“The downtown area is becoming, once again, a desirable area for people to reside,” Parker said. “There has been virtually no new residential space.”

Selectboard Vice Chairman Alex DeFelice noted that, because Bridge Street drops in elevation, what looks like 50 feet from the front of the building could look like more than 60 feet from the rear of the building.

Planning Commission Chairman Bruce Riddle spoke in favor of the changes.

“Some of these projects, the cost of infrastructure can exceed the economic value of the project,” he said. “One of the reasons we went up higher was to increase the economic value.”

Parker said the change will allow the community to get more out of its commercial strip on the same amount of public infrastructure.

“If you can build a building on an 80-foot frontage that would normally have taken 100 feet of frontage, then you’ve left more available space for the next project,” he said.

DeFelice also raised concerns about whether sufficient parking exists to accommodate the building’s residents.

Bittinger said he plans for the building’s inhabitants to use a mixture of public and private parking.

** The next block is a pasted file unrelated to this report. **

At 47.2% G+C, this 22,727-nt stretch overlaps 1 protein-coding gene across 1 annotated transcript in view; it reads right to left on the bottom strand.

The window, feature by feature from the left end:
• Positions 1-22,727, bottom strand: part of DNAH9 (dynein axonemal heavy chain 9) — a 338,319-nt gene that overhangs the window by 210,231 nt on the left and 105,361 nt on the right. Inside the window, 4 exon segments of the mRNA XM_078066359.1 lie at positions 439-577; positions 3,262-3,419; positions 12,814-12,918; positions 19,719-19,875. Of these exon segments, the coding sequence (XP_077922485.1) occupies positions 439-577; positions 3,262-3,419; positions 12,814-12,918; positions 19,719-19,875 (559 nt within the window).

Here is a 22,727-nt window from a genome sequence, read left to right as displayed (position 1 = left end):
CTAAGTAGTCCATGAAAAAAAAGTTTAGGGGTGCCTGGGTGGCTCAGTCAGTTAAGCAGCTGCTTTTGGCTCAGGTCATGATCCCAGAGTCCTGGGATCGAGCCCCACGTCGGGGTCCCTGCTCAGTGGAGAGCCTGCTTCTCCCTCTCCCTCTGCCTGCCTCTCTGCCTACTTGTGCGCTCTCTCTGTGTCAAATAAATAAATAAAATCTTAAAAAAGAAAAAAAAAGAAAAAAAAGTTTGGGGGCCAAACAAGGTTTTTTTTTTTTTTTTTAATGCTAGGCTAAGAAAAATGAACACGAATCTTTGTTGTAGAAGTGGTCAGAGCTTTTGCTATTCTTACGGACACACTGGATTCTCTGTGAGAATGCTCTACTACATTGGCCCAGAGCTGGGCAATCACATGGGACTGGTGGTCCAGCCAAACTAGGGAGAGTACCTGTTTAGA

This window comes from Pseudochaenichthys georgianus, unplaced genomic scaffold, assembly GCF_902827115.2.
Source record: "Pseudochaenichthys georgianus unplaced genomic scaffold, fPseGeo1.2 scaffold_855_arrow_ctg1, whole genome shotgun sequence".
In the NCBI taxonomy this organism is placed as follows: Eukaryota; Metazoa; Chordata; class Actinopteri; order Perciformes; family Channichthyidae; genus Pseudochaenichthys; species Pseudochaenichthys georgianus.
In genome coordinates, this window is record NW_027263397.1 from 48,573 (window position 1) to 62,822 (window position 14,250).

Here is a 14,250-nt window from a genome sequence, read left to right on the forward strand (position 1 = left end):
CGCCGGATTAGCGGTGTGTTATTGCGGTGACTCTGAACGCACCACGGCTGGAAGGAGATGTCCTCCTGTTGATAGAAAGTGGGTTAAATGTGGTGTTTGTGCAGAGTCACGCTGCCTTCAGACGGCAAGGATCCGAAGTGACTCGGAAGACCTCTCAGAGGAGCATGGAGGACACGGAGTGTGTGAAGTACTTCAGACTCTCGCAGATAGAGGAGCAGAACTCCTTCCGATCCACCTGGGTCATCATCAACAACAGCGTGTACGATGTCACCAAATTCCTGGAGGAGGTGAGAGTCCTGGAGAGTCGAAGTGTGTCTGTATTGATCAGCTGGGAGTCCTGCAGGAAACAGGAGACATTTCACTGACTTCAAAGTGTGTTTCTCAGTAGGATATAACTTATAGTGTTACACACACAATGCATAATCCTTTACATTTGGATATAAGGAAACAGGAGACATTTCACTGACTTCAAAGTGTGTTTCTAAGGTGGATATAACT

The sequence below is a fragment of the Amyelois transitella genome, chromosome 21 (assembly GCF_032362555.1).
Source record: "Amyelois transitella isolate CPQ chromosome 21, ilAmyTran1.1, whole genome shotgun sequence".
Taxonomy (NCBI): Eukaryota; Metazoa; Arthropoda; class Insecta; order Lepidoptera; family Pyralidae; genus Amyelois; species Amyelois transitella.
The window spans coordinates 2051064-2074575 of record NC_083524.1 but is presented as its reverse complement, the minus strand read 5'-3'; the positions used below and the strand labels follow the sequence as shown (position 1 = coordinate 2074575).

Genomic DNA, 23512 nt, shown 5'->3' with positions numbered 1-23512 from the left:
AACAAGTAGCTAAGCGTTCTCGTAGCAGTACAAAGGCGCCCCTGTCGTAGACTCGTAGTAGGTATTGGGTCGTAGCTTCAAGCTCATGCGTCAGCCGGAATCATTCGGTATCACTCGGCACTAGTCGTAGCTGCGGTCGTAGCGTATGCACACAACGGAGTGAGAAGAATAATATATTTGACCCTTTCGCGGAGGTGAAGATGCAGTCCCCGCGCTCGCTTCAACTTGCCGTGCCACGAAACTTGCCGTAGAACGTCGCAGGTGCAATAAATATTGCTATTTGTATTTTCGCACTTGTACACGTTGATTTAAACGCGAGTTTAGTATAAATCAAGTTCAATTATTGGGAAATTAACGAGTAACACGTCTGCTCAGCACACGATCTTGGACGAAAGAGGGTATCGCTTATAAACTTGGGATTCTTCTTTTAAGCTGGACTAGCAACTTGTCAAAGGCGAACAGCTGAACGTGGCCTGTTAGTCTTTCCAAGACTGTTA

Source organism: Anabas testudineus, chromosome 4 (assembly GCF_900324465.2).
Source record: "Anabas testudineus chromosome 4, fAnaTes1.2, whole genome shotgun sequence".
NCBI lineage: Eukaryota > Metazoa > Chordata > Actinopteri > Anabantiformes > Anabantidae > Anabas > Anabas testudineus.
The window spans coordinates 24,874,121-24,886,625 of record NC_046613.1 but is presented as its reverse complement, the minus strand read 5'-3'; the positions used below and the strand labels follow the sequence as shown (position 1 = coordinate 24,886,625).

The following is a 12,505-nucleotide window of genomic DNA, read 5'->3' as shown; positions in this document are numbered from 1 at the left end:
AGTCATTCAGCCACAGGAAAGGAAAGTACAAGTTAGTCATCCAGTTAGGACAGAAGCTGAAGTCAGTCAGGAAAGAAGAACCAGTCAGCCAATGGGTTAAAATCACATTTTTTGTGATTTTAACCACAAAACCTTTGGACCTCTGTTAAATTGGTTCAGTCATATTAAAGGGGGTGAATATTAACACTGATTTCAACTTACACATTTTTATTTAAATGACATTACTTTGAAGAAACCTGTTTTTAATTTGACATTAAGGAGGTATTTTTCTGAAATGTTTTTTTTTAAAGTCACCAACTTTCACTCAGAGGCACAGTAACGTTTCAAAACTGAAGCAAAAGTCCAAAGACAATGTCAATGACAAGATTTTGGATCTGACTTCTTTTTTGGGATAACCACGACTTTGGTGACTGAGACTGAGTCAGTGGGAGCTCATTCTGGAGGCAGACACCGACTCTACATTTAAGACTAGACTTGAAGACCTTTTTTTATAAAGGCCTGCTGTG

Though Bittinger said the project has now been permitted by the town, Hirshfield said the parking issue can still be reviewed by the Planning Commission.

In schematic drawings hosted on the website of Bittinger Associates LLC, the project is envisioned as a 20,000-square-foot, super-insulated building covered in metal on its exterior walls and an array of solar panels. The plans include a cafe and beer garden facing the railroad tracks that run past the building’s rear, and 13 one-bedroom apartments on the 4,600-square-foot parcel.

Hirshfield said that the 40-foot limit was intended to keep buildings at four stories of 10 feet each, but that over the years, buildings have trended toward taller stories and more rooftop accessories, which has led to several buildings receiving 
exceptions.

Parker said that the biggest benefit to the community will come in an immediate stream of additional property tax revenue that will ease pressure on taxpayers.

Matt Hongoltz-Hetling can be reached at mhonghet@vnews.com or 603-727-3211.